2012 Chevrolet Sonic Long Term Road Test


2012 Chevrolet Sonic LTZ: Playing Golf

January 27, 2012

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As small cars go, my preference has always been for the Volkswagen Golf.

I’ve tried to be a Honda Civic guy. I’ve also always taken an interest in small practical cars from strange, out of the way places. You know, like Croatia. Italian-style small cars are clever, even when they’re being built in Japan like the Suzuki Swift. I’ve even tried to like a German-designed Opel built in South Korea and sold as a Pontiac.

But really I like the VW Golf. So when I say that the Chevy Sonic is pretty much like a VW Golf, it’s kind of a big thing for me. It’s as if the GM guys finally decided to quit fooling around with trying to prove how clever they are and just, what the heck, built a Golf.

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The Sonic has long-travel, compliant suspension just like a Golf, and the car rolls a lot in the corners yet never loses touch with the pavement just like a Golf. The Sonic has an engine with a very broad and flexible powerband and very (very) tall gearing just like a Golf. The manual transmission has a smooth, long-throw shift action just like a Golf. The Sonic steers like a Golf and has a certain compatibility in the way all the driving controls work together just like a Golf.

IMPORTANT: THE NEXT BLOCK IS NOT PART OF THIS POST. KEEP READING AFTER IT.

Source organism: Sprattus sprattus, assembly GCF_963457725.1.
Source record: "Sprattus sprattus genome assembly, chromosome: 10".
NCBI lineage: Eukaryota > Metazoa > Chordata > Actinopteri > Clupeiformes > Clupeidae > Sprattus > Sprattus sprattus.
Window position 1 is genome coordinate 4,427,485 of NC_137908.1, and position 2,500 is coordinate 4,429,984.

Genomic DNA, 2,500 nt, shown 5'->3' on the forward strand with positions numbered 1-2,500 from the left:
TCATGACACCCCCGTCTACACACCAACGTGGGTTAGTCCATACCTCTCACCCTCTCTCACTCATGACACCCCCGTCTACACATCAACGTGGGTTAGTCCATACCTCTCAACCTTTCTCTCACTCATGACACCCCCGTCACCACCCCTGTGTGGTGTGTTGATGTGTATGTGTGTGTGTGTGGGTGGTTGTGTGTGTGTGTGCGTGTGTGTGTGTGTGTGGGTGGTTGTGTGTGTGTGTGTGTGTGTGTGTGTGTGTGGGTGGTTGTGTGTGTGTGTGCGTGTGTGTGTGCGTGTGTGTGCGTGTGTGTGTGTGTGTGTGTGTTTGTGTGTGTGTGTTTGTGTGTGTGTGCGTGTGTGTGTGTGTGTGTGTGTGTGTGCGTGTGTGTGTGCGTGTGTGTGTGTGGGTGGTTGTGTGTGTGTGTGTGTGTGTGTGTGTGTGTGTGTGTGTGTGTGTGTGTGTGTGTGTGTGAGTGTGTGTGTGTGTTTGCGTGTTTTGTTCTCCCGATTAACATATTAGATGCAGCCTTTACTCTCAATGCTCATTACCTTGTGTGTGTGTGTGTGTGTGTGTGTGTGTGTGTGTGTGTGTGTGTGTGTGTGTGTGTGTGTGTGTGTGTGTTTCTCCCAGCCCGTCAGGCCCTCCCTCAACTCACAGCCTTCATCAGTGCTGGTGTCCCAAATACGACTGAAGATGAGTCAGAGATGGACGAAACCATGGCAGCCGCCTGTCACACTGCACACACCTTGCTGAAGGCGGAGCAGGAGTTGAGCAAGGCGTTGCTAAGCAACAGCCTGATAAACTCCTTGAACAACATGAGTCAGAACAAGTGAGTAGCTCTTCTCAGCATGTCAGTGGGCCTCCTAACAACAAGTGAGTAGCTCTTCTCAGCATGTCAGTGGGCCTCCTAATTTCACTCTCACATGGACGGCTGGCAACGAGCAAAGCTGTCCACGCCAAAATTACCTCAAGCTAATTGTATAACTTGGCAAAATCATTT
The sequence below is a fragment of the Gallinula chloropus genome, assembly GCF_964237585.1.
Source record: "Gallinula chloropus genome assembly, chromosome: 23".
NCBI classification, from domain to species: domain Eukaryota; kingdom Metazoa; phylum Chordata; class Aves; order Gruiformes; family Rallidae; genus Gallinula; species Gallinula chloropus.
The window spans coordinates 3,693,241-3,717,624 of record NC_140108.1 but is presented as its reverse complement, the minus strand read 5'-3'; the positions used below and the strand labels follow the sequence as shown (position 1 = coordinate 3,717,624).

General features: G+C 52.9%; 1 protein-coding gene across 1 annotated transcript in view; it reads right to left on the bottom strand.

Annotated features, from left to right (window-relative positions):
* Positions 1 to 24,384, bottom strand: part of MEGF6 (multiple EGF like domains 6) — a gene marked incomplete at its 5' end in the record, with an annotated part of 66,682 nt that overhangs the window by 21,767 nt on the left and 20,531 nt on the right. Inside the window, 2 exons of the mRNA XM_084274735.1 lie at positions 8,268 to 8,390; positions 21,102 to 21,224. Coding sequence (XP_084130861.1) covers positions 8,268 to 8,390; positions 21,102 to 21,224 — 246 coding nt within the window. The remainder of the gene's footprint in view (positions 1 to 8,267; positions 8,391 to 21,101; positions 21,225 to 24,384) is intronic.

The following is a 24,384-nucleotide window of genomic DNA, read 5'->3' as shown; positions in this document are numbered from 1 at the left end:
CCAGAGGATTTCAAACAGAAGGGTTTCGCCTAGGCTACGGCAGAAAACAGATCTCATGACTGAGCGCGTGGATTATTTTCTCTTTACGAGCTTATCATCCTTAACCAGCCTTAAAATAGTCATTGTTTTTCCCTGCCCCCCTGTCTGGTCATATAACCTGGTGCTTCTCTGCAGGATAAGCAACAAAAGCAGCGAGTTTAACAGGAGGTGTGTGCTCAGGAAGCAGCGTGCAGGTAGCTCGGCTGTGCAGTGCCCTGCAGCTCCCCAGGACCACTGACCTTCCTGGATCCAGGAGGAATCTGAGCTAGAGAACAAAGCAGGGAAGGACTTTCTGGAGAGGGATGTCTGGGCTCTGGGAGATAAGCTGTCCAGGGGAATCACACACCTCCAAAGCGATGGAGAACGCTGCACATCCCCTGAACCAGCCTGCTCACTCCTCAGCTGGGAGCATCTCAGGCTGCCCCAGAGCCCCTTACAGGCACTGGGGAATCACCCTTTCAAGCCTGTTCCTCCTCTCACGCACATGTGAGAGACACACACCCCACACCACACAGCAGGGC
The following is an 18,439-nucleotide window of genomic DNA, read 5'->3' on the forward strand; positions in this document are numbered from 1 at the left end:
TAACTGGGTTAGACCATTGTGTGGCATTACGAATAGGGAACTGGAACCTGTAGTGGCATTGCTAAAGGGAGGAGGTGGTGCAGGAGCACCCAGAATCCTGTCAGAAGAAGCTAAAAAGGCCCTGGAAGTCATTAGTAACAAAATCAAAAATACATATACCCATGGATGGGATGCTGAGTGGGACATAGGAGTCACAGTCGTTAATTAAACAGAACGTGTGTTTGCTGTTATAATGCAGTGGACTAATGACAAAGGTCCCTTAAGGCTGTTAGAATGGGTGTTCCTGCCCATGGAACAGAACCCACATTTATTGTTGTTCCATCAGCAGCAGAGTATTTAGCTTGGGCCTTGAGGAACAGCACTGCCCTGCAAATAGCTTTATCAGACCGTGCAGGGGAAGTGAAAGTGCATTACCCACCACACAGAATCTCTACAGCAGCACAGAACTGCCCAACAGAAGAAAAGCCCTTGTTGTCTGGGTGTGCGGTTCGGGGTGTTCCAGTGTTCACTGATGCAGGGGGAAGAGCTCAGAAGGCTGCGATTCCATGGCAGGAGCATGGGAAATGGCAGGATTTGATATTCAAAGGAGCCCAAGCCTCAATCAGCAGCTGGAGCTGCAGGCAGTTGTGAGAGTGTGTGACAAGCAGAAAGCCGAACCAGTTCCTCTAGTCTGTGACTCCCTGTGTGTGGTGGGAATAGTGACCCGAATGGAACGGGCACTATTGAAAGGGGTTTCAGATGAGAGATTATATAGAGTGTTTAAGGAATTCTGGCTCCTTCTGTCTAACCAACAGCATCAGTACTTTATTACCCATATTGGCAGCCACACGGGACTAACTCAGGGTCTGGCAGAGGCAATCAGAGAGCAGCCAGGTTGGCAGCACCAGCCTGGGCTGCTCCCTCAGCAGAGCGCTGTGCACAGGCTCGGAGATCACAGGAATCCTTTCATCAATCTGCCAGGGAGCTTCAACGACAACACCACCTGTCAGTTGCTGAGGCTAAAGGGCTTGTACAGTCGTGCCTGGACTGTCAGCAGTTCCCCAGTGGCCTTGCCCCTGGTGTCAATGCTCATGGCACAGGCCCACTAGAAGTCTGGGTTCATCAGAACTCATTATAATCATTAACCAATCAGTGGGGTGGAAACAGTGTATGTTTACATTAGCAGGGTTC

This Sonic hatchback even looks like a Golf, that is if you scrunch up your eyes real good and ignore the Chevy Sonic front end and the wacky, too-clever rear window shape that makes the whole car look like a Golf that’s has been beamed up by the transporter with not entirely perfect duplication. And when you’re sitting in the Sonic, you also feel like you’re in a Golf, except all the architecture has been moved around so you can tell that it’s a sedan trying to be a Golf. Then again, the Sonic’s interior fits big people just like a Golf and the interior trim is actually way, way nicer than a Golf.

So despite being deeply, deeply skeptical of a car that has a heritage that includes the relentless crumminess of the Chevy Cavalier and the scary flimsiness of the Daewoo Lanos, and is still for all intents and purposes a German-designed Opel that’s been engineered in Korea and then built in a former Pontiac plant in Michigan, I really like this car.

Driving the Chevy Sonic reminds me of driving a VW Golf, and I think that’s a good thing.

Michael Jordan, Executive Editor, Edmunds.com @ 2,222 miles

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Edmunds Insurance Estimator

The Edmunds TCO® estimated monthly insurance payment for a 2012 Chevrolet Sonic in VA is:

$151 per month*
* Explanation
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